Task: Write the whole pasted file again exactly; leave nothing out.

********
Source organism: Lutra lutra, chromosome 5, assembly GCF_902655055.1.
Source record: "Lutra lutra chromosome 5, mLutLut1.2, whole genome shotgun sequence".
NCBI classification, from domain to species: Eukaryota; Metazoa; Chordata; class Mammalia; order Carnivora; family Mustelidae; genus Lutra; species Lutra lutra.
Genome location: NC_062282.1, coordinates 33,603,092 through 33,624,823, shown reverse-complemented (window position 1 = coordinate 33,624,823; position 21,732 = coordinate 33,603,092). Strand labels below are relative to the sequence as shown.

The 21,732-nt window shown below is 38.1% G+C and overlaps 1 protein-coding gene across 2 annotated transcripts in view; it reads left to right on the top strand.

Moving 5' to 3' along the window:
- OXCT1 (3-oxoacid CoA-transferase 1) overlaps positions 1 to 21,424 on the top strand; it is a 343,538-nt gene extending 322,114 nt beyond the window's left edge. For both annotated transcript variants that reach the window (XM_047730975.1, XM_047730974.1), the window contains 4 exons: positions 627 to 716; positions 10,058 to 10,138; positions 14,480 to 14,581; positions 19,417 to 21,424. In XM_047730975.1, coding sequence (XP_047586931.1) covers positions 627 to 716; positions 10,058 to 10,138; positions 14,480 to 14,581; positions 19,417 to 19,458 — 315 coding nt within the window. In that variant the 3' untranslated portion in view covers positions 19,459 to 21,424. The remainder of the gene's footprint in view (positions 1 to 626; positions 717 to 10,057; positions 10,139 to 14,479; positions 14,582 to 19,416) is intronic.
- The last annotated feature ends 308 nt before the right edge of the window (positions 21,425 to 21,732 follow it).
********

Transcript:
Source organism: Lutra lutra, chromosome 5, assembly GCF_902655055.1.
Source record: "Lutra lutra chromosome 5, mLutLut1.2, whole genome shotgun sequence".
NCBI classification, from domain to species: Eukaryota; Metazoa; Chordata; class Mammalia; order Carnivora; family Mustelidae; genus Lutra; species Lutra lutra.
Genome location: NC_062282.1, coordinates 33,603,092 through 33,624,823, shown reverse-complemented (window position 1 = coordinate 33,624,823; position 21,732 = coordinate 33,603,092). Strand labels below are relative to the sequence as shown.

The 21,732-nt window shown below is 38.1% G+C and overlaps 1 protein-coding gene across 2 annotated transcripts in view; it reads left to right on the top strand.

Moving 5' to 3' along the window:
- OXCT1 (3-oxoacid CoA-transferase 1) overlaps positions 1 to 21,424 on the top strand; it is a 343,538-nt gene extending 322,114 nt beyond the window's left edge. For both annotated transcript variants that reach the window (XM_047730975.1, XM_047730974.1), the window contains 4 exons: positions 627 to 716; positions 10,058 to 10,138; positions 14,480 to 14,581; positions 19,417 to 21,424. In XM_047730975.1, coding sequence (XP_047586931.1) covers positions 627 to 716; positions 10,058 to 10,138; positions 14,480 to 14,581; positions 19,417 to 19,458 — 315 coding nt within the window. In that variant the 3' untranslated portion in view covers positions 19,459 to 21,424. The remainder of the gene's footprint in view (positions 1 to 626; positions 717 to 10,057; positions 10,139 to 14,479; positions 14,582 to 19,416) is intronic.
- The last annotated feature ends 308 nt before the right edge of the window (positions 21,425 to 21,732 follow it).